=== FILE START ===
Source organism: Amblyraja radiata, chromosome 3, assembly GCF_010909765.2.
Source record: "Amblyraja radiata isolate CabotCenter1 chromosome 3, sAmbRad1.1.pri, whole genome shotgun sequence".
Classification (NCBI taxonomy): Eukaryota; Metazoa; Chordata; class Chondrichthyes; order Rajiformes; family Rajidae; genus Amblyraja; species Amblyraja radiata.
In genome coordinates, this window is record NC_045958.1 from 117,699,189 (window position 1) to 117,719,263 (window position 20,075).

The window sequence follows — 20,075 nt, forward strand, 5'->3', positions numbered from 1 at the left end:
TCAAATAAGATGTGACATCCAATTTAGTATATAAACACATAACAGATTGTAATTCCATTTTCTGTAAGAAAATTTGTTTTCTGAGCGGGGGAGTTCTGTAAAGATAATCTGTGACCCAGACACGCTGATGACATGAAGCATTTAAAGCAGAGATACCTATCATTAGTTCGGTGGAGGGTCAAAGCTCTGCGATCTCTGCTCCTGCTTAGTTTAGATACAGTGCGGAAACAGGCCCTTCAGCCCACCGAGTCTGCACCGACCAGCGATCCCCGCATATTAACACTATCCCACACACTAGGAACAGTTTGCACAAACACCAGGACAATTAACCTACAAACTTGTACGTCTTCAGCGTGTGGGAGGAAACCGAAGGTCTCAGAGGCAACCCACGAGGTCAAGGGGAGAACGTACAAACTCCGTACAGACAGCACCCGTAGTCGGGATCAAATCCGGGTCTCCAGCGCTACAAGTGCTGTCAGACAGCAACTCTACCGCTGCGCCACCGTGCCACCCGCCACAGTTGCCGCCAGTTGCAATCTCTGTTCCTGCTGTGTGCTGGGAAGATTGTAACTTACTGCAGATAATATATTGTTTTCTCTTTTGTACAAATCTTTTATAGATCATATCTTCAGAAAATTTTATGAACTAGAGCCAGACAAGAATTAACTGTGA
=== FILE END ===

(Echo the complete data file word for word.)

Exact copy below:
Source organism: Amblyraja radiata, chromosome 3, assembly GCF_010909765.2.
Source record: "Amblyraja radiata isolate CabotCenter1 chromosome 3, sAmbRad1.1.pri, whole genome shotgun sequence".
Classification (NCBI taxonomy): Eukaryota; Metazoa; Chordata; class Chondrichthyes; order Rajiformes; family Rajidae; genus Amblyraja; species Amblyraja radiata.
In genome coordinates, this window is record NC_045958.1 from 117,699,189 (window position 1) to 117,719,263 (window position 20,075).

The window sequence follows — 20,075 nt, forward strand, 5'->3', positions numbered from 1 at the left end:
TCAAATAAGATGTGACATCCAATTTAGTATATAAACACATAACAGATTGTAATTCCATTTTCTGTAAGAAAATTTGTTTTCTGAGCGGGGGAGTTCTGTAAAGATAATCTGTGACCCAGACACGCTGATGACATGAAGCATTTAAAGCAGAGATACCTATCATTAGTTCGGTGGAGGGTCAAAGCTCTGCGATCTCTGCTCCTGCTTAGTTTAGATACAGTGCGGAAACAGGCCCTTCAGCCCACCGAGTCTGCACCGACCAGCGATCCCCGCATATTAACACTATCCCACACACTAGGAACAGTTTGCACAAACACCAGGACAATTAACCTACAAACTTGTACGTCTTCAGCGTGTGGGAGGAAACCGAAGGTCTCAGAGGCAACCCACGAGGTCAAGGGGAGAACGTACAAACTCCGTACAGACAGCACCCGTAGTCGGGATCAAATCCGGGTCTCCAGCGCTACAAGTGCTGTCAGACAGCAACTCTACCGCTGCGCCACCGTGCCACCCGCCACAGTTGCCGCCAGTTGCAATCTCTGTTCCTGCTGTGTGCTGGGAAGATTGTAACTTACTGCAGATAATATATTGTTTTCTCTTTTGTACAAATCTTTTATAGATCATATCTTCAGAAAATTTTATGAACTAGAGCCAGACAAGAATTAACTGTGA